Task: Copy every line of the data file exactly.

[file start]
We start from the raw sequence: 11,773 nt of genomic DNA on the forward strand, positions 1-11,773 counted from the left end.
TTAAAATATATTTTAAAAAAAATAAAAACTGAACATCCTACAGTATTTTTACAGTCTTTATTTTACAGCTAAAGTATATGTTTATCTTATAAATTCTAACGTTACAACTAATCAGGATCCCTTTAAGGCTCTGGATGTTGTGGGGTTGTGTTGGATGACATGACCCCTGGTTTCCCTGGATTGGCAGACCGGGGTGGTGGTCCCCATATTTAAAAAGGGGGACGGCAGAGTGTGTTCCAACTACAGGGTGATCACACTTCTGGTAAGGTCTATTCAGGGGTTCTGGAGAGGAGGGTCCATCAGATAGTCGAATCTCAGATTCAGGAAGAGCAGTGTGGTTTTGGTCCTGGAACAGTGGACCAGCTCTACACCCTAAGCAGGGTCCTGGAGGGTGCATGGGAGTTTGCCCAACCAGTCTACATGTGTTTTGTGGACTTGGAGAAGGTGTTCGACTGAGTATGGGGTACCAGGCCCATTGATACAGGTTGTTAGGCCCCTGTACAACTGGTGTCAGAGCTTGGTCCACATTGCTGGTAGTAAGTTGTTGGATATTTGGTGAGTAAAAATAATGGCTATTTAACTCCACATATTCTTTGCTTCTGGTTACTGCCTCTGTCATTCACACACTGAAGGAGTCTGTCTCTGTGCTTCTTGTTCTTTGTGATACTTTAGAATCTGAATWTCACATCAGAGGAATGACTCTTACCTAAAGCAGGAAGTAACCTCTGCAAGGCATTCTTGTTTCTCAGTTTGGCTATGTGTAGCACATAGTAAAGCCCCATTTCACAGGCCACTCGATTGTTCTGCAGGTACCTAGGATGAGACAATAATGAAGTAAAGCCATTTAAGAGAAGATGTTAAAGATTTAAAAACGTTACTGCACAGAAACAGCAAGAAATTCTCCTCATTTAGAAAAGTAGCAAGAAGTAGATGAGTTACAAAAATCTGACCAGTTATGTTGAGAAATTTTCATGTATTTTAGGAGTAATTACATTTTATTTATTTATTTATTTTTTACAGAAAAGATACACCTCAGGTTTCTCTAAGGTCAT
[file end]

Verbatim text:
We start from the raw sequence: 11,773 nt of genomic DNA on the forward strand, positions 1-11,773 counted from the left end.
TTAAAATATATTTTAAAAAAAATAAAAACTGAACATCCTACAGTATTTTTACAGTCTTTATTTTACAGCTAAAGTATATGTTTATCTTATAAATTCTAACGTTACAACTAATCAGGATCCCTTTAAGGCTCTGGATGTTGTGGGGTTGTGTTGGATGACATGACCCCTGGTTTCCCTGGATTGGCAGACCGGGGTGGTGGTCCCCATATTTAAAAAGGGGGACGGCAGAGTGTGTTCCAACTACAGGGTGATCACACTTCTGGTAAGGTCTATTCAGGGGTTCTGGAGAGGAGGGTCCATCAGATAGTCGAATCTCAGATTCAGGAAGAGCAGTGTGGTTTTGGTCCTGGAACAGTGGACCAGCTCTACACCCTAAGCAGGGTCCTGGAGGGTGCATGGGAGTTTGCCCAACCAGTCTACATGTGTTTTGTGGACTTGGAGAAGGTGTTCGACTGAGTATGGGGTACCAGGCCCATTGATACAGGTTGTTAGGCCCCTGTACAACTGGTGTCAGAGCTTGGTCCACATTGCTGGTAGTAAGTTGTTGGATATTTGGTGAGTAAAAATAATGGCTATTTAACTCCACATATTCTTTGCTTCTGGTTACTGCCTCTGTCATTCACACACTGAAGGAGTCTGTCTCTGTGCTTCTTGTTCTTTGTGATACTTTAGAATCTGAATWTCACATCAGAGGAATGACTCTTACCTAAAGCAGGAAGTAACCTCTGCAAGGCATTCTTGTTTCTCAGTTTGGCTATGTGTAGCACATAGTAAAGCCCCATTTCACAGGCCACTCGATTGTTCTGCAGGTACCTAGGATGAGACAATAATGAAGTAAAGCCATTTAAGAGAAGATGTTAAAGATTTAAAAACGTTACTGCACAGAAACAGCAAGAAATTCTCCTCATTTAGAAAAGTAGCAAGAAGTAGATGAGTTACAAAAATCTGACCAGTTATGTTGAGAAATTTTCATGTATTTTAGGAGTAATTACATTTTATTTATTTATTTATTTTTTACAGAAAAGATACACCTCAGGTTTCTCTAAGGTCAT